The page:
DNS Zone Replication

Windows 2003 introduced the ability to move Active-Directory integrated DNS zones from the default AD partition to dedicated partitions.  You do this through the DNS MMC snap-in by right-clicking on a DNS zone and choosing Properties.  On the General tab of the properties dialog box, click Change next to the Replication line.  This brings up the Change Zone Replication Scope dialog box which allows you to choose one of the following:

  • To all DNS server in the Active Directory forest
  • To all DNS server in the Active Directory domain
  • To all domain controllers in the the Active Directory domain
  • To all domain controllers specified in the scope of the following directory partition

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So what is the difference between these and why would would want to move your zones?

Each choice specifies which AD partition is used to store the zone’s data.  AD partitions are separate areas of storage within AD itself; each individually named partition can have its own security and replication configuration.  The third choice in the list, To all domain controllers specified in the scope of the following directory partition, is equivalent to how zones were stored in a Windows 2000 AD; the partition used is the default AD partition where all User and Computer objects are also stored.

The first two choices create or use a new application partition in AD and stores the DNS zone there.  The main purpose for this is to prevent the replication of the DNS zone and its records to domain controllers that do not need it, specifically to DC’s without DNS installed.  The second option also limits the replication scope by not replicating the zone to DC’s outside of the local domain in the forest.  If you have a single domain forest, there is no effective difference between these two.  In smaller network implementations, the reason for doing this is not evident, but when you are dealing with thousands or ten of thousands of dynamically updated records, replication latency and replication bandwidth usage become issues.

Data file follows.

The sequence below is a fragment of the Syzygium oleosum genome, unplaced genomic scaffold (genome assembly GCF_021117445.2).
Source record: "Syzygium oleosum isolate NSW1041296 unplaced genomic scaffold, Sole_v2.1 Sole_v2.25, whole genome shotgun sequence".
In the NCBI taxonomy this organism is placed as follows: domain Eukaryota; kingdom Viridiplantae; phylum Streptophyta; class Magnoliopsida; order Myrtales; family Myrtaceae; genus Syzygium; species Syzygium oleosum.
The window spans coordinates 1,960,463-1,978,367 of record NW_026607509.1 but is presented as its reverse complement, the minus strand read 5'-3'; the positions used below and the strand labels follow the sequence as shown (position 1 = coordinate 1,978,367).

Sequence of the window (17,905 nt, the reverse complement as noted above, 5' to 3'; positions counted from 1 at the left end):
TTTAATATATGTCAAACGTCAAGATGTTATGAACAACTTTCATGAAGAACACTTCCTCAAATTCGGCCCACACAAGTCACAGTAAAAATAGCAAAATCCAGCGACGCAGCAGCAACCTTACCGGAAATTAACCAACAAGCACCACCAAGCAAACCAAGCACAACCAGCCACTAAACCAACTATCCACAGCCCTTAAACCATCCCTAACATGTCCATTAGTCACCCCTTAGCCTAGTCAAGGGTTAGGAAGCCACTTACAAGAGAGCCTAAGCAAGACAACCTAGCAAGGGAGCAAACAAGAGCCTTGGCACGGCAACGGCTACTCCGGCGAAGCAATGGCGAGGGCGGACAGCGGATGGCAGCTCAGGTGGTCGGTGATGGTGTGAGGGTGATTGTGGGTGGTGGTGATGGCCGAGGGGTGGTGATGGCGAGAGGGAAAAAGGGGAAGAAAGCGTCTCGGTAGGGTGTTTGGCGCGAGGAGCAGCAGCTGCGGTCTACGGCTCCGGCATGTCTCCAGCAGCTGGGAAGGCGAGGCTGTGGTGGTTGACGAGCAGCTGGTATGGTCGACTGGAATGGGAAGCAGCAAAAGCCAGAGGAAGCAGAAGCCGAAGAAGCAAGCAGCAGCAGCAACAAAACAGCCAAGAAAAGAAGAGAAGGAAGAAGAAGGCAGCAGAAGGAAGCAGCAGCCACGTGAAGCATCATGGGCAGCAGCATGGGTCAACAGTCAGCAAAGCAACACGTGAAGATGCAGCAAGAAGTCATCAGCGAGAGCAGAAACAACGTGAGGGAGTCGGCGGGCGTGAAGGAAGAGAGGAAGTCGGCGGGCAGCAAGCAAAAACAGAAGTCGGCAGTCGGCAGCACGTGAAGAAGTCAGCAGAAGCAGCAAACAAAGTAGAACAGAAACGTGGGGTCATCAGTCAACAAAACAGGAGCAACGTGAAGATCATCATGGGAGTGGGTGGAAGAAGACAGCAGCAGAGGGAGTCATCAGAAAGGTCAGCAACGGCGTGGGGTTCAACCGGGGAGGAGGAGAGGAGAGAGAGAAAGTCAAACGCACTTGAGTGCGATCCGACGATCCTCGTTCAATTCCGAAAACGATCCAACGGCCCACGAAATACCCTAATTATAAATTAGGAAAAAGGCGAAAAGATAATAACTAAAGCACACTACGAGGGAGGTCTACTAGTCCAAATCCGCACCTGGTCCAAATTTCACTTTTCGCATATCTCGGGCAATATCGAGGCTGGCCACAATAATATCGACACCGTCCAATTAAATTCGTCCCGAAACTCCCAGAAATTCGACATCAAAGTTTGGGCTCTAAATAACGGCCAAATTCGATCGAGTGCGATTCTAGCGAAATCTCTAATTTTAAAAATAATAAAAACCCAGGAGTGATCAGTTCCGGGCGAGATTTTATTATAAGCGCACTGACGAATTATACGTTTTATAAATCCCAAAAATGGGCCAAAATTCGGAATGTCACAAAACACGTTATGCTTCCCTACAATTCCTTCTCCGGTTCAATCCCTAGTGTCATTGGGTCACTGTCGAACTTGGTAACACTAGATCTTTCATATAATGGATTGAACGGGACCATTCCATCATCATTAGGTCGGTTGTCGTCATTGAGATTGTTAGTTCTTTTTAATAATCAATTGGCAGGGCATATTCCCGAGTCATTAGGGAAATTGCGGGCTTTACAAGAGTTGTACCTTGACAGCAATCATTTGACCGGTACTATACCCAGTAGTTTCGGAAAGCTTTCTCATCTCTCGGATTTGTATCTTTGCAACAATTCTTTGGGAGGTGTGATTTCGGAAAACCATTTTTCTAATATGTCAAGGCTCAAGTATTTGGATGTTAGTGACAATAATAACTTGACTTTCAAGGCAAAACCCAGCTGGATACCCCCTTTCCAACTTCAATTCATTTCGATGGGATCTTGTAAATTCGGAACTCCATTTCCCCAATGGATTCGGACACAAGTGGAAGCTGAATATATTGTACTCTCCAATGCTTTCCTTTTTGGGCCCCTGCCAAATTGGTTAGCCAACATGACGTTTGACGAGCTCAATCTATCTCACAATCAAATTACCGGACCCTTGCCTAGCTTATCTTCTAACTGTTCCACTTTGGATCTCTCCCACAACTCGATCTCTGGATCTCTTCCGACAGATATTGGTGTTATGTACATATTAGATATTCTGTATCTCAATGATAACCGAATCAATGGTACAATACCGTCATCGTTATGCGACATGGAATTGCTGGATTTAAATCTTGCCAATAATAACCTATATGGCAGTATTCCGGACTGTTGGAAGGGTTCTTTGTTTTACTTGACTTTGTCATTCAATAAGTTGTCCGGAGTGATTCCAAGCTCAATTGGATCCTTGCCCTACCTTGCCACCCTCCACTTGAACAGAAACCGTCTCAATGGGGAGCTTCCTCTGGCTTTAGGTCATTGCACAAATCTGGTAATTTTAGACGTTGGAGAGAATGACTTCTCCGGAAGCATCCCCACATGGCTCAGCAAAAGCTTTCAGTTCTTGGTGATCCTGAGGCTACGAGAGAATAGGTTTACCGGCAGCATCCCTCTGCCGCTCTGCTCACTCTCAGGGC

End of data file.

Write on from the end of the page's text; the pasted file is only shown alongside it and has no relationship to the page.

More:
The third option allows you to define a custom application partition for advanced control over the replication scope or schedule.

Each zone is configured separately and all zone types have these options available as long as they are AD integrated.

To verify the actual AD storage of a zone, use ADSIEdit (built into Windows 2008 or loaded from the Windows Server 2003 support tools).  Zones are always stored in a parent container called MicrosoftDNS.  The table below contains the DN of this container for the three primary zone locations.  Every zone will have a sub-container that contains all the records for the zone.  The standard caveat for editing AD data using ADSIEdit applies: if you don’t know what you are doing, look, but don’t touch.

Location

DN
To all DNS server in the Active Directory forest CN=MicrosoftDNS,DC=ForestDnsZones,DC=domain,DC=local
To all DNS server in the Active Directory domain CN=MicrosoftDNS,DC=DomainDnsZones,DC=domain,DC=local
To all domain controllers in the the Active Directory domain CN=MicrosoftDNS,CN=System,DC=domain,DC=local

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